The settlement created another trust, the Golden LEAF, based in Rocky Mount, to fund economic development in formerly tobacco-dependent areas. The East Carolina Heart Institute, the new Family Medicine Center and the metabolic institute are among the Golden LEAF recipients.

These two foundations represent a new chapter in eastern North Carolina’s long and complicated relationship with tobacco. It’s a relationship typified by long-time Pitt County tobacco grower Lawrence Davenport, a former chair of both the Golden LEAF Foundation and the Pitt County Memorial Hospital Board of Trustees.

“If you go to other farming areas of the country, and see their homes and lifestyles, and compare it to what we have here in rural areas, there’s a tremendous difference and it’s all because of tobacco,” Davenport says. “If we had not had that industry here, I don’t think ECU would be here,” he adds. “The people who made money off tobacco wouldn’t have been here to fight to get it here. Then, the support that tobacco gave, from the donations, and the tax base here for the last 100 years—it has all been tobacco dependent. Everything came from tobacco. If not for tobacco, we wouldn’t be here.”

Despite the bounty tobacco brought the East, Willson says the time has come to shift our health habits. “Raising tobacco is an art,” he says. “I watch my neighbor do it every year, and tobacco growing in a field is wonderful, but it does cause these health problems. We need to move beyond that and get into healthier lifestyles.”


The problems


An estimated 12,200 adults die each year from tobacco use in North Carolina, the trust fund reports. About 1,500 people die each year who don’t even use it; they die from secondhand smoke. Nationally, 400,000 tobacco users die and another 50,000 perish from second-hand smoke each year.

In eastern North Carolina, smoking causes even more damage. Cancer could soon become the number-one cause of death in eastern North Carolina and in the state from its current number-two spot, according to the ECU Center for Health Services Research and Development, which works with researchers to gather and analyze information about health needs and status in eastern North Carolina and the state. In all, the death rate from cancer here is 9 percent higher than in the rest of the state.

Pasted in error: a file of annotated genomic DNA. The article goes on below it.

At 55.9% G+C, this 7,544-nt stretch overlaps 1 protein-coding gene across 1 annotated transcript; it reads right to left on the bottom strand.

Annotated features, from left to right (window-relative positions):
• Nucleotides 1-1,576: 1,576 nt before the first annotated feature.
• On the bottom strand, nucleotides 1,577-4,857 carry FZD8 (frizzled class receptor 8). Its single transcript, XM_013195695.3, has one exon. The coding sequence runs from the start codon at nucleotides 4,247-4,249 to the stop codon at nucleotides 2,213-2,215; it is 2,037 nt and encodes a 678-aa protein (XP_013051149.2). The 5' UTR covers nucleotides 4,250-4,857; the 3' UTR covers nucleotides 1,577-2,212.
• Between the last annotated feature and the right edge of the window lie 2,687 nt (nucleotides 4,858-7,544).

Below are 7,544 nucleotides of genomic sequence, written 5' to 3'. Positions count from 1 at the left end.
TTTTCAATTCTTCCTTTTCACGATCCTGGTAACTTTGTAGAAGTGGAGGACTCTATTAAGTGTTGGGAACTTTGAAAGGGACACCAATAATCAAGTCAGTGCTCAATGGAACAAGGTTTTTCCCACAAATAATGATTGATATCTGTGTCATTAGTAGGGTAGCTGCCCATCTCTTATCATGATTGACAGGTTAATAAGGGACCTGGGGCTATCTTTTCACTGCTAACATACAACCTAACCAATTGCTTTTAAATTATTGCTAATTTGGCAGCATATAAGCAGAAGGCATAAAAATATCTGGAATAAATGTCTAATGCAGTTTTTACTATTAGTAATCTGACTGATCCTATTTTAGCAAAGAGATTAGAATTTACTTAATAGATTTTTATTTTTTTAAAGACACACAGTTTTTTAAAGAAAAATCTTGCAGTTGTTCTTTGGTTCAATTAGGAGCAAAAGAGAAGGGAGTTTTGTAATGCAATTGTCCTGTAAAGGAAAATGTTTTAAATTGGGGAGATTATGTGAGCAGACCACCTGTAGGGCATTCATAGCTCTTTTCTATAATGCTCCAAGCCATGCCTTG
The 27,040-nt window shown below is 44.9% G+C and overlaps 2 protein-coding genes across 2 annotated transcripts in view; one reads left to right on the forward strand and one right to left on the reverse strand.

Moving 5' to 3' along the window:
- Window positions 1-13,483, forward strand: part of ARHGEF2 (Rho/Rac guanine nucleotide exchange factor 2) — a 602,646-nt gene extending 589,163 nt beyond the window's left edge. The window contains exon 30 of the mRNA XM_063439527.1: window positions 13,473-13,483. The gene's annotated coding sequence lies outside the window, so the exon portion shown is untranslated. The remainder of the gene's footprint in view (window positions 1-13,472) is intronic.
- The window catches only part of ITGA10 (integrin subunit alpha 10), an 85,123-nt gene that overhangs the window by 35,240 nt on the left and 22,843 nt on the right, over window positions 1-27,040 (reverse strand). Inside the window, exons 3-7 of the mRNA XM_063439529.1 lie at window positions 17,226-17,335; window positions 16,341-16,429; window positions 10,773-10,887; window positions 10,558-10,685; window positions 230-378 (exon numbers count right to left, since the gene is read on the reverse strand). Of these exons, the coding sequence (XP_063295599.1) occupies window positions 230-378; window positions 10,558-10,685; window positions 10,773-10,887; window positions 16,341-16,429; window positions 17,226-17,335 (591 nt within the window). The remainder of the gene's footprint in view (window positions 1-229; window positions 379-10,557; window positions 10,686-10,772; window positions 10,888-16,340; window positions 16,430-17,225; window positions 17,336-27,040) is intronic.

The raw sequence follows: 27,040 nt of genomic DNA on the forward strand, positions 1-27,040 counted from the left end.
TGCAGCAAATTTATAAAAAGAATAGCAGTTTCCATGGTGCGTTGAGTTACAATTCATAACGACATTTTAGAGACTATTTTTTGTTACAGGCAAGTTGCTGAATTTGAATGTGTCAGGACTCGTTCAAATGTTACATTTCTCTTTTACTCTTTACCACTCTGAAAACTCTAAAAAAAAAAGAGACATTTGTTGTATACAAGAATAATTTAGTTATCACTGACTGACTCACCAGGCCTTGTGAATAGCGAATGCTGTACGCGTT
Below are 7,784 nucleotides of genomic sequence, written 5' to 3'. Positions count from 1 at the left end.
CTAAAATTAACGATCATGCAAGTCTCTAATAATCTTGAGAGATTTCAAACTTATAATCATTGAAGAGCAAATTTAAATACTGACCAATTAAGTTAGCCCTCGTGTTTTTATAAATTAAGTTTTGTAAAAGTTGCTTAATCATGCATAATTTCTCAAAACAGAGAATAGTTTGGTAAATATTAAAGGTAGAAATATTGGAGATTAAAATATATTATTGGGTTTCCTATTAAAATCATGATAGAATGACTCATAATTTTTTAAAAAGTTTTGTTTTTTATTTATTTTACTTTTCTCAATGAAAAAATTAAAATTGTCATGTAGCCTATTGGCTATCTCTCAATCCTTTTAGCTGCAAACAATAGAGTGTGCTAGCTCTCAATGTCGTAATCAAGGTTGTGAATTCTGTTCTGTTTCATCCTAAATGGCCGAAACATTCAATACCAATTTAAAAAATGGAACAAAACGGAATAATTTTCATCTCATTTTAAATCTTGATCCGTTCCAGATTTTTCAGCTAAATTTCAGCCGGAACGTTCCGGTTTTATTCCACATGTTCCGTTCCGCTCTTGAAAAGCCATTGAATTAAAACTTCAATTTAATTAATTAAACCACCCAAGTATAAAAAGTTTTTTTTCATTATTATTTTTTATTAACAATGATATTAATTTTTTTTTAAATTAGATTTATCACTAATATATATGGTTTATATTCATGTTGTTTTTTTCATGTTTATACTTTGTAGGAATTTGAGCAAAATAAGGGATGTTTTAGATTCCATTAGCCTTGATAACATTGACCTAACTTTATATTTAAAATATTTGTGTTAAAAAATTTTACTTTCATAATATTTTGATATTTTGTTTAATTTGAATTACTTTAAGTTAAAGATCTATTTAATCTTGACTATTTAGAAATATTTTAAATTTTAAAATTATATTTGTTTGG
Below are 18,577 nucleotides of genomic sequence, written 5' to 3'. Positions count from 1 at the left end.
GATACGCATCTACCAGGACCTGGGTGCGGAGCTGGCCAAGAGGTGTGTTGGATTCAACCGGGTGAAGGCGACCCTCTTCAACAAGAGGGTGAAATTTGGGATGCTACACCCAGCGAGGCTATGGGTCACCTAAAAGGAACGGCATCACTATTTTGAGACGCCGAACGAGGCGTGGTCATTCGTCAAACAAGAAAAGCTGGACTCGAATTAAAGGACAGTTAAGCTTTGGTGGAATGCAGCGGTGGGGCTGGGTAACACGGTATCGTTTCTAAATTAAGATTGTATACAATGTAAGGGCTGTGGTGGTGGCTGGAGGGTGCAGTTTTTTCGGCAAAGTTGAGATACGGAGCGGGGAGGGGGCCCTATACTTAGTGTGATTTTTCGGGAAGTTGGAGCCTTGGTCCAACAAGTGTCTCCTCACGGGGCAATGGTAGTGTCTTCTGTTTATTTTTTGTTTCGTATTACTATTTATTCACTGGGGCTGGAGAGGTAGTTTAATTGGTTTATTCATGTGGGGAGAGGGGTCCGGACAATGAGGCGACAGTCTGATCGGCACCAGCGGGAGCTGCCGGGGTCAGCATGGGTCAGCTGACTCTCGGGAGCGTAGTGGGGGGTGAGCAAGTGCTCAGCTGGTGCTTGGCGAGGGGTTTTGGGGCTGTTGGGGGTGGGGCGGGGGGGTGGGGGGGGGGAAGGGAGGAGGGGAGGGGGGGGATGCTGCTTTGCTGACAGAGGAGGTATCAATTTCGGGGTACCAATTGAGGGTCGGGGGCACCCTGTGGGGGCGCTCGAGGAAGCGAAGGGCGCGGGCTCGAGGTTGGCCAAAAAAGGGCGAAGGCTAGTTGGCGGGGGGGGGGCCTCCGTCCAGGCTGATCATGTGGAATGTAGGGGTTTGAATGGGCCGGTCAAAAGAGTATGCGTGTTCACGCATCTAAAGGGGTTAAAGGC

Among cancers in eastern North Carolina, those closely linked with tobacco use (cancers of the throat and lungs) are the top cause of death. Those cancers continue to be higher here than elsewhere in the state, and while they are going down among men, evidence shows the death rate from them among white women is increasing. In terms of the regional disparity, there is hope: the lung cancer mortality rate for eastern North Carolina is decreasing, and at slightly faster rate than for the rest of the state.

Women are a special focus of many anti-smoking efforts by the Health and Wellness Trust Fund, which has largely keyed in on young people for meaningful prevention. The commission successfully eliminated tobacco on school campuses through the Tobacco-Free Schools program which began in 2003 and today boasts that all the state’s 115 school districts indeed are tobacco free.

No doubt the highest-profile effort has been stripping smoking of its coolness among teenagers. The HWTF launched a major anti-smoking campaign across the state known as “TRU,” or Tobacco. Reality. Unfiltered.

TRU television spots introduced viewers to the heartbreaking story of Reena Roberts, a young woman who began smoking at 13 and lost her voice box to throat cancer at 21. The striking image of her youthful appearance and the grating, mechanical sound of her synthesized voice provided immensely compelling evidence that cancer knows no age limits. Her story reached teenagers who may have thought tobacco’s dangers only happened after years of use—or to older people.

“One of the most powerful ads is when she says what she regrets most is her children will never hear her voice,” Willson says.




Tobacco Barns

The programs


Naturally the primary goal of the Health and Wellness Trust Fund is reducing smoking.

In addition to the Tobacco-Free Schools and TRU campaigns, the trust fund has awarded more than $29.4 million in Teen Tobacco Grants since 2003. These grants use peer groups to give presentations about smoking and support for quitting while pushing for tobacco controls especially for young people. While there are no Teen Tobacco grant funded programs in Pitt County, another program, Question Why (?Y) has instructed young people from the area as anti-smoking peers.

These efforts have paid off. While smoking was already going down among young people in the years 1999–2003, since these campaigns started the rate of decrease has accelerated. Smoking went down more than 30 percent among high school students in 2003–2007 and dropped by more than 51 percent among middle school students in those same years.

“There are naysayers, who doubt that prevention works,” says Vandana Shah, who until early March of this year served as the executive director of the Health and Wellness Trust Fund. “The fact that we managed in less than six years to cut those (middle school smoking) rates in half has been heartening that, yes, we can make a difference.”

The next major push is obesity prevention. Many health experts consider childhood obesity a greater threat than smoking, given its recent decline. In North Carolina, two-thirds of all adults (65.7 percent) are overweight or obese, according to Eat Smart, Move More North Carolina, an organization working to improve these numbers. The group notes that North Carolina ranks fifth worst nationally for childhood obesity.